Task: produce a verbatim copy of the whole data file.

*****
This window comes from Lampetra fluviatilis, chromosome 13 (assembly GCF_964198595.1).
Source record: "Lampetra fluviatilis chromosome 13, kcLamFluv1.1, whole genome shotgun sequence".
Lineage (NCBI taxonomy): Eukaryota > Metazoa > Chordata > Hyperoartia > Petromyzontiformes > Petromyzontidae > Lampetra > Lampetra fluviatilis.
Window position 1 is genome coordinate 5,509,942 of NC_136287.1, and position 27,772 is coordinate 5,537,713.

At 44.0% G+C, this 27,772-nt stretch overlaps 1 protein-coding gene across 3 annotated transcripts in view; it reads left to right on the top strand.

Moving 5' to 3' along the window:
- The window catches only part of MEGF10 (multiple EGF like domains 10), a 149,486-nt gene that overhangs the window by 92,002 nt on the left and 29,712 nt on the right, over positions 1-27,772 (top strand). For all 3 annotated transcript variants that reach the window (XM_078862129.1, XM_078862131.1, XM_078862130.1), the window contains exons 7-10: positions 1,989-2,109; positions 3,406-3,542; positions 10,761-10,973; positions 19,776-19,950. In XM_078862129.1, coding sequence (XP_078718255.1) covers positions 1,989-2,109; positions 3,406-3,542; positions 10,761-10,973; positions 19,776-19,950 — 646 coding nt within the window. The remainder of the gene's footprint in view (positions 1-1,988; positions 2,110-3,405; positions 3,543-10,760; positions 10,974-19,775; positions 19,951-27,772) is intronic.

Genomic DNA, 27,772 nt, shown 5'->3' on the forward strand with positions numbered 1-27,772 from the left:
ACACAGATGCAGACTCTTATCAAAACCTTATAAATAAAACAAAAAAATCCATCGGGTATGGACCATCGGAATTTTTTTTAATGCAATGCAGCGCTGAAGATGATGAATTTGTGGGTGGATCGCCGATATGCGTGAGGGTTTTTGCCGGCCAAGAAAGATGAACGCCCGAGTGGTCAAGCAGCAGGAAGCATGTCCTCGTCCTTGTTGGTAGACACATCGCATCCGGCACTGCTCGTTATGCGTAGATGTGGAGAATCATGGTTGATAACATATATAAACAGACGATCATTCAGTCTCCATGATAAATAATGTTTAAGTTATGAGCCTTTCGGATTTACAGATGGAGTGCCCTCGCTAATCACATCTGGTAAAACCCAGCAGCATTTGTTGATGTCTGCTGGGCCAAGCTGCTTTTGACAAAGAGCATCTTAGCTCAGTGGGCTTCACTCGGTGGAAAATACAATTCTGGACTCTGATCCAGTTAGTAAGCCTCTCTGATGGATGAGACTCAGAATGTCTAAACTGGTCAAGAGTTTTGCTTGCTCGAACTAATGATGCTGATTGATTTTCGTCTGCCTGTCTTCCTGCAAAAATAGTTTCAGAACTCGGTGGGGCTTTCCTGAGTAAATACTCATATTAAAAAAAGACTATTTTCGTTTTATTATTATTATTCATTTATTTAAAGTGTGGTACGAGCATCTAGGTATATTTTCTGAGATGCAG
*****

This window comes from Lampetra fluviatilis, chromosome 13 (assembly GCF_964198595.1).
Source record: "Lampetra fluviatilis chromosome 13, kcLamFluv1.1, whole genome shotgun sequence".
Lineage (NCBI taxonomy): Eukaryota > Metazoa > Chordata > Hyperoartia > Petromyzontiformes > Petromyzontidae > Lampetra > Lampetra fluviatilis.
Window position 1 is genome coordinate 5,509,942 of NC_136287.1, and position 27,772 is coordinate 5,537,713.

At 44.0% G+C, this 27,772-nt stretch overlaps 1 protein-coding gene across 3 annotated transcripts in view; it reads left to right on the top strand.

Moving 5' to 3' along the window:
- The window catches only part of MEGF10 (multiple EGF like domains 10), a 149,486-nt gene that overhangs the window by 92,002 nt on the left and 29,712 nt on the right, over positions 1-27,772 (top strand). For all 3 annotated transcript variants that reach the window (XM_078862129.1, XM_078862131.1, XM_078862130.1), the window contains exons 7-10: positions 1,989-2,109; positions 3,406-3,542; positions 10,761-10,973; positions 19,776-19,950. In XM_078862129.1, coding sequence (XP_078718255.1) covers positions 1,989-2,109; positions 3,406-3,542; positions 10,761-10,973; positions 19,776-19,950 — 646 coding nt within the window. The remainder of the gene's footprint in view (positions 1-1,988; positions 2,110-3,405; positions 3,543-10,760; positions 10,974-19,775; positions 19,951-27,772) is intronic.

Genomic DNA, 27,772 nt, shown 5'->3' on the forward strand with positions numbered 1-27,772 from the left:
ACACAGATGCAGACTCTTATCAAAACCTTATAAATAAAACAAAAAAATCCATCGGGTATGGACCATCGGAATTTTTTTTAATGCAATGCAGCGCTGAAGATGATGAATTTGTGGGTGGATCGCCGATATGCGTGAGGGTTTTTGCCGGCCAAGAAAGATGAACGCCCGAGTGGTCAAGCAGCAGGAAGCATGTCCTCGTCCTTGTTGGTAGACACATCGCATCCGGCACTGCTCGTTATGCGTAGATGTGGAGAATCATGGTTGATAACATATATAAACAGACGATCATTCAGTCTCCATGATAAATAATGTTTAAGTTATGAGCCTTTCGGATTTACAGATGGAGTGCCCTCGCTAATCACATCTGGTAAAACCCAGCAGCATTTGTTGATGTCTGCTGGGCCAAGCTGCTTTTGACAAAGAGCATCTTAGCTCAGTGGGCTTCACTCGGTGGAAAATACAATTCTGGACTCTGATCCAGTTAGTAAGCCTCTCTGATGGATGAGACTCAGAATGTCTAAACTGGTCAAGAGTTTTGCTTGCTCGAACTAATGATGCTGATTGATTTTCGTCTGCCTGTCTTCCTGCAAAAATAGTTTCAGAACTCGGTGGGGCTTTCCTGAGTAAATACTCATATTAAAAAAAGACTATTTTCGTTTTATTATTATTATTCATTTATTTAAAGTGTGGTACGAGCATCTAGGTATATTTTCTGAGATGCAG